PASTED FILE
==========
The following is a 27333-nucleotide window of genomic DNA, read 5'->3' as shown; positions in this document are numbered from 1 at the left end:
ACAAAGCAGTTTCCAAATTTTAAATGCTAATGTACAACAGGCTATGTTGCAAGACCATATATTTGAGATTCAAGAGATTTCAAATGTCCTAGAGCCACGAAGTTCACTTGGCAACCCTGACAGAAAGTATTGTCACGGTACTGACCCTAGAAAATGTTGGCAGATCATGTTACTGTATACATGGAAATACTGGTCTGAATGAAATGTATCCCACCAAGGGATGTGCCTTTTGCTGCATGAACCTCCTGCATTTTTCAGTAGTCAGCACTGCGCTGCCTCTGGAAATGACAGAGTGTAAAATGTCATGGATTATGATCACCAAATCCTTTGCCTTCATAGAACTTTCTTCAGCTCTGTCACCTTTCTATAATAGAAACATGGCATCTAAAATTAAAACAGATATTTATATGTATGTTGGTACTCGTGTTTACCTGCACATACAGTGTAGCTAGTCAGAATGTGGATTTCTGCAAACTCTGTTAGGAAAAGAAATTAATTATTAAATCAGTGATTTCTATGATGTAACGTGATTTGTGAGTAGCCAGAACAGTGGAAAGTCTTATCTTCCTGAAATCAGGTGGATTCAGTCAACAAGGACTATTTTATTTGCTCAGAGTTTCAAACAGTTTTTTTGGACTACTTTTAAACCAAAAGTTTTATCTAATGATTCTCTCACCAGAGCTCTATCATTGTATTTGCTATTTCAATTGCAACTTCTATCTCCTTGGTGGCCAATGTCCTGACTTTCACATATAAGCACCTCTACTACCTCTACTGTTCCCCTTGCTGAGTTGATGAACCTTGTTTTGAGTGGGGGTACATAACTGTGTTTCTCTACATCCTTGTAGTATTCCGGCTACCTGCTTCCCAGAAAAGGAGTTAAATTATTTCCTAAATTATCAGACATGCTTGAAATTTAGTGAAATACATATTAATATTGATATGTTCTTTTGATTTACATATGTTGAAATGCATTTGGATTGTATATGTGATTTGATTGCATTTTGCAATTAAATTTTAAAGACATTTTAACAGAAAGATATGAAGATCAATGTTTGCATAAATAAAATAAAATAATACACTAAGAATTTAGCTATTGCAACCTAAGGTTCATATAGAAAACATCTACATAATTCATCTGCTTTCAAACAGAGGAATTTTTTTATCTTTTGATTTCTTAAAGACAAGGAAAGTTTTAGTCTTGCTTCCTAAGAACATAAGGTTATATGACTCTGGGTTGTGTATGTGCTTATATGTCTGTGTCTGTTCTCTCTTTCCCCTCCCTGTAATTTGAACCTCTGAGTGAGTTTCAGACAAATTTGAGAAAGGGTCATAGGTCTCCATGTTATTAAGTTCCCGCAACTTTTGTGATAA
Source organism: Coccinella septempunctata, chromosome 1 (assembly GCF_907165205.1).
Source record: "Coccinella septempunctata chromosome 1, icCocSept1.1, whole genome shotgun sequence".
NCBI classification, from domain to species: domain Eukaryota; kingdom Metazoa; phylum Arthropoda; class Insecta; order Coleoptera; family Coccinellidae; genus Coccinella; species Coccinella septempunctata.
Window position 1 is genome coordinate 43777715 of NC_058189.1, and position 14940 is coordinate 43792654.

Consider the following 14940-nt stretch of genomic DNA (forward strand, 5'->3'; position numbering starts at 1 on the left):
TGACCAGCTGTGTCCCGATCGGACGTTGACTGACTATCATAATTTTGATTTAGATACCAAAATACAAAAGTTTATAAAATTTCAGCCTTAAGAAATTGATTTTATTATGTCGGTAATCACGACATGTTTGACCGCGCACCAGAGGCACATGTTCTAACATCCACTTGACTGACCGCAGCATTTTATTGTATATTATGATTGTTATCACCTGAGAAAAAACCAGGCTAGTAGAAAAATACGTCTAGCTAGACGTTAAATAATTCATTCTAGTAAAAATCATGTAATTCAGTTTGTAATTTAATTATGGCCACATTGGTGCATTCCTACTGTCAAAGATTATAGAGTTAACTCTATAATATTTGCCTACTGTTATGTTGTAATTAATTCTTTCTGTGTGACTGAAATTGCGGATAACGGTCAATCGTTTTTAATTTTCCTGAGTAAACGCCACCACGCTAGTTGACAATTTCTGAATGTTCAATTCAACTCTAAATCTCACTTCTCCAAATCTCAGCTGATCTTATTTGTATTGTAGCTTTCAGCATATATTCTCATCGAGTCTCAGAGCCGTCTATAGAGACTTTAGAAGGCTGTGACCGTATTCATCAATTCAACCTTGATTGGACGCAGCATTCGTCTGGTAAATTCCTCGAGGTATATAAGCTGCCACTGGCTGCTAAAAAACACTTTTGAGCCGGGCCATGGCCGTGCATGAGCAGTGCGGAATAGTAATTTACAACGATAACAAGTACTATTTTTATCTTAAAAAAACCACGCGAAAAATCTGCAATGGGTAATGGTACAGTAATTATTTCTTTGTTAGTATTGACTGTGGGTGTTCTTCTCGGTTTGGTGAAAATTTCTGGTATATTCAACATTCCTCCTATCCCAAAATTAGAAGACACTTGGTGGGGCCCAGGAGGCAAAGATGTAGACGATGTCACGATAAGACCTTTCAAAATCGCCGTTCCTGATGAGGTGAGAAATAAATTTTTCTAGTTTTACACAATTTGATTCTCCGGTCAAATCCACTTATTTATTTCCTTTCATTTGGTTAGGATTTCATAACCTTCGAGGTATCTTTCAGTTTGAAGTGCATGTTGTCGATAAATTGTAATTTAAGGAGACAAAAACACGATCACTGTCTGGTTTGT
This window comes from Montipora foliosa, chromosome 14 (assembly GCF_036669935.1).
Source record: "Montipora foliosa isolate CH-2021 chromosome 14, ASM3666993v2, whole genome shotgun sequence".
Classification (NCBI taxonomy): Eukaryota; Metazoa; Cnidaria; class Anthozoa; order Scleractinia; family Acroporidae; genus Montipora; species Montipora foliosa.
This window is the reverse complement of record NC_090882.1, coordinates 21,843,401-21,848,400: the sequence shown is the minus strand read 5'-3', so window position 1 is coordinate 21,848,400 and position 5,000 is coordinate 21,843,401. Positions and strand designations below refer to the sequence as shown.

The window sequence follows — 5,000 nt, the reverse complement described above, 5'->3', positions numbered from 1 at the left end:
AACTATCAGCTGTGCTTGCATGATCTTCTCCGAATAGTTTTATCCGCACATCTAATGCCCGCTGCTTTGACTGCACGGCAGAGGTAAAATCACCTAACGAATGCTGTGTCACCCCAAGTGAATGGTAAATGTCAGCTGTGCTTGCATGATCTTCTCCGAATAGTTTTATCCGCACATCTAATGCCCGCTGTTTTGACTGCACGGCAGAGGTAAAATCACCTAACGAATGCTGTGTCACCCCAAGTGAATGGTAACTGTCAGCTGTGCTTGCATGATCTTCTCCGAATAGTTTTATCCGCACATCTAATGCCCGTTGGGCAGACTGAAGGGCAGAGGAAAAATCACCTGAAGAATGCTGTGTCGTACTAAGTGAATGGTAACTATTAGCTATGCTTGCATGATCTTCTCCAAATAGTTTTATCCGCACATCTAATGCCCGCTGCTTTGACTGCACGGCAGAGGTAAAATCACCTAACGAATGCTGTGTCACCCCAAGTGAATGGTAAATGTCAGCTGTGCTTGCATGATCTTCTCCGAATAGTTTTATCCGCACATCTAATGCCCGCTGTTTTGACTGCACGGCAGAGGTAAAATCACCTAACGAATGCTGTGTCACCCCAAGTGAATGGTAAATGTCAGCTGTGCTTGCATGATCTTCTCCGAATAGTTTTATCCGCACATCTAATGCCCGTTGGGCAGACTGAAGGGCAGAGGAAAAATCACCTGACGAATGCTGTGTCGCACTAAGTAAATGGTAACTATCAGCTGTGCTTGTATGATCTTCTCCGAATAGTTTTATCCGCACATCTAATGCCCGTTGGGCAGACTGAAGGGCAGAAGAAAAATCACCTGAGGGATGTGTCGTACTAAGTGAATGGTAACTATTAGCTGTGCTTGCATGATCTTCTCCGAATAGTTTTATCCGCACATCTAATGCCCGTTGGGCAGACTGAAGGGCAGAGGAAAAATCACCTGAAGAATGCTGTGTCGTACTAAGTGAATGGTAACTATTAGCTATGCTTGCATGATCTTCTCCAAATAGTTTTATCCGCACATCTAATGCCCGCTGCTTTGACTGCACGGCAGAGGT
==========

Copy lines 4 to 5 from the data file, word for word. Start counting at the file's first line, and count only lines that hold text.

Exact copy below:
Source record: "Coccinella septempunctata chromosome 1, icCocSept1.1, whole genome shotgun sequence".
NCBI classification, from domain to species: domain Eukaryota; kingdom Metazoa; phylum Arthropoda; class Insecta; order Coleoptera; family Coccinellidae; genus Coccinella; species Coccinella septempunctata.